"I'm busy, Mercy. Just tell him to sit tight until I'm through with Dylan."
Mercy offered Death her oh-well, what-can-you-do shrug, but Death wouldn't leave her be. He loomed over her desk. And that smell: nobody had warned her about the smell. It smelled like rotten hamburger.
She checked her watch. Thirty minutes to the hour. "If you're looking for something to do, there's a cemetery two blocks down on Waverly," she offered.
"What would I want with a cemetery?"
"I don't know, Death. What do you like?"
No response. Mercy was about to repeat the question when she saw Death with his head bowed forward and his hands pressed together, as if in prayer.
A thud reverberated through the floor. Jerry's voice squawked over the intercom.
"Scratch that, Mercy. Send Death on in. And be a doll and phone the morgue. Dylan just dropped dead."
Death glided past Mercy's desk and into the office.
Jerry Grimes was one of the top defense attorneys in the country and had the massive corner office with river view to prove it. Outside, on the oily industrial river, white caps boiled on the jagged stubble of the waves.
Jerry's office was a blatant study in intimidation: one entire wall shimmered with the mottled sheen of medieval broadswords, the stuccoed ceiling looked deep enough to impale a man, and the wood grain on his mahogany desk looked as sharp as barbed wire.
Heaped in front of Jerry's desk, bunched forward on his knees, was the body of Dylan Peele. His open mouth was crammed so forcefully into the floor that his teeth had gouged crop lines into the gray carpet. With his arm frozen in mid-gesture, Dylan seemed to have suffered an acute case of dropping dead.
Jerry rose out of his chair with his arm cocked. "If it ain't the Big D himself. So, tell me, how's death treating you?" he asked. Death shrugged his mighty shoulders and entombed Jerry's hand in his own.
Jerry was used to firm grips — hell, he had one of the firmest — but as his hand dipped into the pit of Death's sleeve everything came alive. Fingers without beginning or end slithering and coiling around his arm like a fistful of snakes. One found the groove inside Jerry's forearm and slithered up his arm. Jerry ripped his hand free.
"Damn it, Death, are you always this much of a pain in the ass?"
"Sorry. I don't have much practice saying hello."
"I suppose your specialty is saying goodbye." Jerry pointed at the corpse on the floor. "Death, I want you to meet Dylan Peele. Now whatever you just did to him, please undo."
Death stood there, lifeless.
"Hurry it up. That's my number one client right there. Now bring him back alive before it's too late."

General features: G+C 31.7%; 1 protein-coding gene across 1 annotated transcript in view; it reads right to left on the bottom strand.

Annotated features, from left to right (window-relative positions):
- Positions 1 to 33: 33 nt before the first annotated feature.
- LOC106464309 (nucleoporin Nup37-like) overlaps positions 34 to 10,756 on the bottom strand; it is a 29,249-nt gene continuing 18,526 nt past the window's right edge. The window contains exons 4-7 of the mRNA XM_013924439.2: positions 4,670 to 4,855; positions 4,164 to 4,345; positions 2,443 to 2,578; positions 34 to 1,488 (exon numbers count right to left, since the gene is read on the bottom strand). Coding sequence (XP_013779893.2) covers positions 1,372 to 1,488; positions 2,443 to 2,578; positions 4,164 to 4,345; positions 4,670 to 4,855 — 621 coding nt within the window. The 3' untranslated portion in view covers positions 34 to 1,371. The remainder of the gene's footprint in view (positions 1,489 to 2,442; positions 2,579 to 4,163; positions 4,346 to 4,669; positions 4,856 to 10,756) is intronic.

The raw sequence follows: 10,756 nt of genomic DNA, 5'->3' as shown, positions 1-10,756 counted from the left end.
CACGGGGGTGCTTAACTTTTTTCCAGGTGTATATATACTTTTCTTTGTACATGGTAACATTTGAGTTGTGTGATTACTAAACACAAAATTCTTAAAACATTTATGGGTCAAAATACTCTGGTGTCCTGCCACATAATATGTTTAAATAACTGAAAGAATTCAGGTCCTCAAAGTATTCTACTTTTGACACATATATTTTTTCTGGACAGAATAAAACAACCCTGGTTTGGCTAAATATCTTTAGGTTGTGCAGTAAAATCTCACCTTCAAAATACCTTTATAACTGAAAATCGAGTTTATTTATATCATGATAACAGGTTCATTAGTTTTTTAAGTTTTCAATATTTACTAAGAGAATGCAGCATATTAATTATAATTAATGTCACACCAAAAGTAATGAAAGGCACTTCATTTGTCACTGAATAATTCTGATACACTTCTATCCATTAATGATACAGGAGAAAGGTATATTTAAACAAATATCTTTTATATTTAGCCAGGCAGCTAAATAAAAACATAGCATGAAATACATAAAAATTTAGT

"Can't do that."
"Can't or won't?" Jerry said.
"Resurrection is not my department."
"Well Jesus H. Christ, whose department is it?"
"What's done is done."
Jerry shook his head. "Have you forgotten how the world works, old boy? I scratch your back, you don't kill my top client."
The lawyer was seething. He balled up his fists and pressed them tightly against his side. He wondered if anyone ever dared sucker punch the ominous freak. Just throw a fist inside that dark cave of a hood and see what you hit.
Ever so tempted, Jerry locked his arms in front of him. Calm down, he thought, treat Death just like you would any temperamental judge. Still, Jerry's nerves were running high-tension and his jaw clenched tight enough to crack nuts. Jerry marched around his desk, wrapped Dylan in a bear-hug, and dragged him over by the window. He dumped the body in front of the window and yanked the curtain over him. His feet still poked out, but that was better than staring into his horrible death mask.
Jerry figured that once you died, you were supposed to find peace. Not Dylan. A man who spent every day of his past sixty-seven years obsessed with death and what did it get him? He looked about as ready to die as a teenager struck dead on prom night.
Jerry guided Death to the chair by his desk. "Please, have a seat."
Death lowered himself in the leather chair. Settling in, Death seemed to fold up like a rickety wooden lawn chair.
At long last, Jerry held the higher ground. He could finally look down on Death. The attorney looked the old boy over. Just as he had suspected, Death was dressed no better than a pauper.
"You got anything in your closet a little less dour?" the attorney asked. "Something in pastel, perhaps. I mean, come on, you look like you're on lunch break from the black plague."
Jerry circled Death's chair, trying to force him to move his head to maintain eye contact. Didn't work. Death remained as motionless as a corpse. Jerry angled his chin to give Death a full view of his eyebrows, his best feature. They were eyebrows that angled down over his eyes like a twin-prow snowplow, eyebrows that looked like they'd never experienced anything more than a light dusting of doubt.
"So what do you want me to call you? Big D, Mr. Reaper, what?"
"Death is fine."
"No, Death is not fine. Do you have any idea what twelve jurors would do to me if I have to keep saying Death this and Death that? You think that's gonna win us any sympathy? Face it, Death, everyone despises you."
"The whole world seems to have forgotten that I'm a necessary part of life."
"Hey, you won't get an argument out of me. Without death, we wouldn't have any wrongful death lawsuits."
Jerry darted behind Death and edged close, trying to crowd him and make him uncomfortable. The tip of his black wing-tip shoe slightly brushed Death's cloak. Suddenly, Jerry felt a slight tug on his ankle. Then a distinct pull. Good god, he was being sucked in.
Jerry tried to back peddle but his foot was stuck. As if pulling his leg from quicksand, Jerry ripped his leg free. His leg tingled. No, it was more than a tingle, his leg felt like it was swarming with fire ants. Jerry slapped his ankle, then started messaging his foot, trying to restore the blood flow. He hoped his leg was only asleep. Hobbling over to his side of the desk, Jerry dropped down into his leather chair with a whoosh of air.